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"Your customers may be well-intentioned as they’re posting updates and tweets with your campaign hashtags, but they may not be conveying your message in a way that you originally intended."
Very true. The NYPD had exactly this problem when they solicited input from the public on their Twitter feed (see: http://www.bbc.com/news/technology-27126041).
Terrific article that's as fun to read as it's fun to learn from. Bookmark it, share it, print it out, tack it to your wall. One of the best articles I've read on Social Media Today.
Many B2B firms (lawyers, agencies, other pros) get their best leads from referrals. These happen in phone calls, in-person, via email, or even via private text messages. None of this happens on "social channels" the way we've defined them. This isn't to say that having a developed online presence (including activity on social channels) is useless -- far from it -- these same people will use online as a due diligence and direct contact mechanism when the times comes to "pull the trigger." I liked this article a lot -- it helps to put the "influencer" issue in its proper context.
I recall visiting the Internet Archive in 1999 -- they had a tiny office and the collection was backed up on tape -- there wasn't even a public web site for folks to browse. The Wayback machine is one of the great public institutions of our time. It addresses one of the central problems of Internet Culture: our future-orientation tends to make us blind to the fact that someday our most cutting-edge products will exist only in the past.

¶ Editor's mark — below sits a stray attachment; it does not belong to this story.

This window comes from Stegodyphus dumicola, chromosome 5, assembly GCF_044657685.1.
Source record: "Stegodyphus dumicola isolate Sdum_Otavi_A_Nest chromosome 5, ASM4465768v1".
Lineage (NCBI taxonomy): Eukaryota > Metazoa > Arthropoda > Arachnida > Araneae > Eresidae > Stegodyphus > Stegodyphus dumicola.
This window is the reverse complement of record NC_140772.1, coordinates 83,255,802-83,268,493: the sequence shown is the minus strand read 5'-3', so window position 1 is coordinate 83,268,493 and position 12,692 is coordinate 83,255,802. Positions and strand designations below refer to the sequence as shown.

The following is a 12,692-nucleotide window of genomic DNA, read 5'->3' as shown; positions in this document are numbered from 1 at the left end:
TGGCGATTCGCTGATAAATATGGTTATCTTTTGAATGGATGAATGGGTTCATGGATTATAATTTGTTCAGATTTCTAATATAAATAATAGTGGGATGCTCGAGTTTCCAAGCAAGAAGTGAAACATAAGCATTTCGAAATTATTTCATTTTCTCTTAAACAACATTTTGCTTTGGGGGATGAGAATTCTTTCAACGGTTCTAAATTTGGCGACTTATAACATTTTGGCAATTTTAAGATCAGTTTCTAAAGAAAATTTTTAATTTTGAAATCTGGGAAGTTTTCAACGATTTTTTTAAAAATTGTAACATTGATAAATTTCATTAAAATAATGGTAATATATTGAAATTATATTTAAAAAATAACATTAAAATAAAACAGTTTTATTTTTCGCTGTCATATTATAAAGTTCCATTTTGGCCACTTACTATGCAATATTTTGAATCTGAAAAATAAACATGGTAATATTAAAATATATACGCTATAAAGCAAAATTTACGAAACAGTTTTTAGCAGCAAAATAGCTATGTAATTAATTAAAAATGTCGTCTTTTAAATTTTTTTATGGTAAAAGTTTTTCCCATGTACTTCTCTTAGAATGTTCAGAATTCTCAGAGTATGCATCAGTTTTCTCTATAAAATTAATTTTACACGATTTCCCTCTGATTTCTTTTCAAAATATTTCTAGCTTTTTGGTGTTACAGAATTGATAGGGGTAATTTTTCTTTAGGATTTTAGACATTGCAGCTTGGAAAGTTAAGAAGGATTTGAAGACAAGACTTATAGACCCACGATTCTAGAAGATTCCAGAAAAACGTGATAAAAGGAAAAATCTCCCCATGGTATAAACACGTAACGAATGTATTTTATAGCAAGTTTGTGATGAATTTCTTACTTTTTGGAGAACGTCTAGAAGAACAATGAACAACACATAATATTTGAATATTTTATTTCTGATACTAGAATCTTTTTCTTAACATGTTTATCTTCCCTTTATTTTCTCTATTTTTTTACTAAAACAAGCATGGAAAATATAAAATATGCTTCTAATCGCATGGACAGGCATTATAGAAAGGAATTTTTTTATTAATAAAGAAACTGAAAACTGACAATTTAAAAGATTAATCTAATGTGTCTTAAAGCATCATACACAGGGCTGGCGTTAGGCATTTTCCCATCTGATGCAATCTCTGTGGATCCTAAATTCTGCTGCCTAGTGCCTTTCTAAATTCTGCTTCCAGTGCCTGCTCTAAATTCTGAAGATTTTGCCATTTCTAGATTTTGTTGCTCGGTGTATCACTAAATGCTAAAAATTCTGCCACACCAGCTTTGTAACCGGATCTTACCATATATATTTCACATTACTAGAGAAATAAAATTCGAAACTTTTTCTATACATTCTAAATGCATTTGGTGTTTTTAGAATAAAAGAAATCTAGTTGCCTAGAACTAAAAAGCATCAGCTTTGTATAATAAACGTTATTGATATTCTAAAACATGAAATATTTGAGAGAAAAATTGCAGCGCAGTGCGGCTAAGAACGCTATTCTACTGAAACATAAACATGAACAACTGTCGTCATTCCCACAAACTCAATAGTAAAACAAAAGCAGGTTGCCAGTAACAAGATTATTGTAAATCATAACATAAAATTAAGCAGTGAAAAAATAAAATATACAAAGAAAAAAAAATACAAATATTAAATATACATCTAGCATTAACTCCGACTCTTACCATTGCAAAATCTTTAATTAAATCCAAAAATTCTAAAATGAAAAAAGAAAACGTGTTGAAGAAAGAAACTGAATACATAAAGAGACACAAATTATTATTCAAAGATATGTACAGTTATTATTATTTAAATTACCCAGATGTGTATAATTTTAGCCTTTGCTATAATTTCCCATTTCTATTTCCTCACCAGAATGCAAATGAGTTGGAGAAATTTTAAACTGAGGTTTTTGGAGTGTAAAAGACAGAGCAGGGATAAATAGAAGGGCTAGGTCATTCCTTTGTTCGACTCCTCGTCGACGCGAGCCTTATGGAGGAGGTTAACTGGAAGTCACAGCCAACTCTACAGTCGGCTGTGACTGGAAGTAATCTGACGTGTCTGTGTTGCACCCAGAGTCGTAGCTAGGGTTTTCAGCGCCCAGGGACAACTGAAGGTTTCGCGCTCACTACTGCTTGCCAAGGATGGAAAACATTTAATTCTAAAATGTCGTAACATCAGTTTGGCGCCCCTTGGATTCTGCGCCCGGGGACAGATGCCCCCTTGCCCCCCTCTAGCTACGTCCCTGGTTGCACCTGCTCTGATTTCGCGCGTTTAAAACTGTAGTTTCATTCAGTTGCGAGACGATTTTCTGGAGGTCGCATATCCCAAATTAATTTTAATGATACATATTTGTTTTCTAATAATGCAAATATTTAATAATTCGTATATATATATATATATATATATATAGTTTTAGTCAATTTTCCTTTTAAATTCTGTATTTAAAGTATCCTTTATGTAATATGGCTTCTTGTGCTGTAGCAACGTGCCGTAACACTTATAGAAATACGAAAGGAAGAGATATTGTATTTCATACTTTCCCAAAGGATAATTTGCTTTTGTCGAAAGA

Excellent article. Having an active blog definitely drives traffic, a percentage of which converts. I can't imagine an effective web marketing effort without one. This article should be widely read by social media specialists. Why? Because some of them seem to believe that having a social presence on Twitter, FB, etc. substitutes for a blog presence. We did a recent study of the Forbes Top 50 Social Influencers and it was eye-opening. While 84 percent of these influencers had blogs, only 34 percent of them had fresh content (defined as content less than one week old) on their blogs. This is a big no no -- your blog MUST keep pace with your social efforts or you'll be disappointing non-socially derived visitors.
I'm reasonably confident that the people who ask to connect with me on LinkedIn are real people, so I'm not very selective. The only people who I don't connect with are people I know from the real world that I really don't want to have anything to do with anymore. But my own LinkedIn network is fairly small (in fact, it's pathetically small) -- I know executives with much larger networks who complain that a fair number of requests are from fake personas. So perhaps one needs to be more selective as one's ostensible influence grows.